• Hormonal agentsHormonal agents: Animal and human studies suggest that cordyceps may induce sex steroid-like effects, act on the hypothalamo-pituitary-adrenocortical axis, and alter male and female sex hormones (17; 81). In animal research, cordyceps stimulated progesterone production (53). An in vitro study also found that cordyceps increased 17beta-estradiol (17).
  • HypoglycemicsHypoglycemics: In animal and laboratory research, cordyceps had hypoglycemic effects (46; 47; 48; 49).
  • ImmunoglobulinsImmunoglobulins: In human research, dong chong xia cao (cordyceps) reduced serum levels of IgE (76), and cordyceps in combination with other herbal agents reduced levels of IgG and IgM (62).
  • ImmunosuppressantsImmunosuppressants: In human research, cordyceps has been used in combination with immunosuppressants such as cyclosporin A, and it was found to decrease the amount of cyclosporin A taken, blood levels of cyclosporine A, and adverse effects associated with its use, without having negative effects on the patient and graft survival (38; 54; 55; 23). In other human, animal, and in vitro studies, cordyceps had immunostimulant effects (56; 57; 58; 59; 60; 24; 61; 62; 63; 64; 65; 66; 67; 68; 69).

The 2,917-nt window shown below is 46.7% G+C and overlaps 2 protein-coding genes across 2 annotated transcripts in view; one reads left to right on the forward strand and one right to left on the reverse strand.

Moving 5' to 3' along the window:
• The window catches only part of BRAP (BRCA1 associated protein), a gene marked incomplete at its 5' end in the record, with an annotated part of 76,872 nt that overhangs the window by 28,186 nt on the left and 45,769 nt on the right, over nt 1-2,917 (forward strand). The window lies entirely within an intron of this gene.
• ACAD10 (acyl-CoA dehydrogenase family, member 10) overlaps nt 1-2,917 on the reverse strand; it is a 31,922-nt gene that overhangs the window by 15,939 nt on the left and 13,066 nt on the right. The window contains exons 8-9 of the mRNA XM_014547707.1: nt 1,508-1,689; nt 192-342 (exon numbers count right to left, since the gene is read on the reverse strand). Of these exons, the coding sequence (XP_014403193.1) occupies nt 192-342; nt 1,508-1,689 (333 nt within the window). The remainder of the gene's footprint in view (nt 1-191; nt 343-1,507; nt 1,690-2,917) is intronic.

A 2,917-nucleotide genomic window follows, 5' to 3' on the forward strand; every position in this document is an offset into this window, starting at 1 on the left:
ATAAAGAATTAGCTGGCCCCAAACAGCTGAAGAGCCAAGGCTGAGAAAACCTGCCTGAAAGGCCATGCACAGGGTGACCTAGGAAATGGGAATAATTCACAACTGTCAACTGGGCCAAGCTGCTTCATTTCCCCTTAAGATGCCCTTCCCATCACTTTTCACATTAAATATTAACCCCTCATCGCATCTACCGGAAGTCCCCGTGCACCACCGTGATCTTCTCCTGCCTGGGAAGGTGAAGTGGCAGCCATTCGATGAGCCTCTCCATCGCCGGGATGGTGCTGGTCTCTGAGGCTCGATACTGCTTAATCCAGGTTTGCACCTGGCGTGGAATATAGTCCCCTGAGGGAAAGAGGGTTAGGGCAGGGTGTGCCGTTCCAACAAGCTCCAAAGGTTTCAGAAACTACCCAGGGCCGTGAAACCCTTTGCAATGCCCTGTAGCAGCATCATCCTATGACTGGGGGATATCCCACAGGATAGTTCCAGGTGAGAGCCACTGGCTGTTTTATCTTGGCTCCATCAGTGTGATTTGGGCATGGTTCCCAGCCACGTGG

• Nephrotoxic drugsNephrotoxic drugs: In human research, concomitant administration reduced amikacin-induced nephrotoxicity (82). In human research, cordyceps protected against cyclosporine induced nephrotoxicity (39). In human research, cordyceps improved renal function in patients with chronic renal failure (45; 108).
  • Neurologic agentsNeurologic agents: In laboratory research, extracts of cordyceps prevented beta-amyloid (25-35)-induced cell death in SK-N-SH neuronal cells in vitro, and in vivo significantly prevented spatial memory loss after intracranial injection (6).
  • Respiratory agentsRespiratory agents: In human research, cordyceps improved symptoms of respiratory disorders (40; 41).
  • SedativesSedatives: Drowsiness has been reported in several individuals taking oral cordyceps (37).
  • Sexual performance agentsSexual performance agents: In human research, cordyceps increased libido in hyposexual patients (42; 43).
  • SteroidsSteroids: Animal studies suggest that cordyceps may induce sex steroid-like effects and act on the hypothalamo-pituitary-adrenocortical axis (105; 81). According to laboratory and animal studies, concomitant use may protect helper T cells and natural killer cells from the immunosuppressive drug effects and may increase corticosterone production (106; 61; 81).
  • Thymoglobulin® (antithymocyte globulin [rabbit])Thymoglobulin® (antithymocyte globulin [rabbit]): In human research, cordyceps decreased the need for Thymoglobulin® antirejection therapy (38).
  • VasodilatorsVasodilators: In laboratory research, cordyceps had hypotensive and vasodilatory effects (18).

Cordyceps/Herb/Supplement Interactions:
  • Antiaging agentsAntiaging agents: In human research, cordyceps reduced various symptoms of aging (33).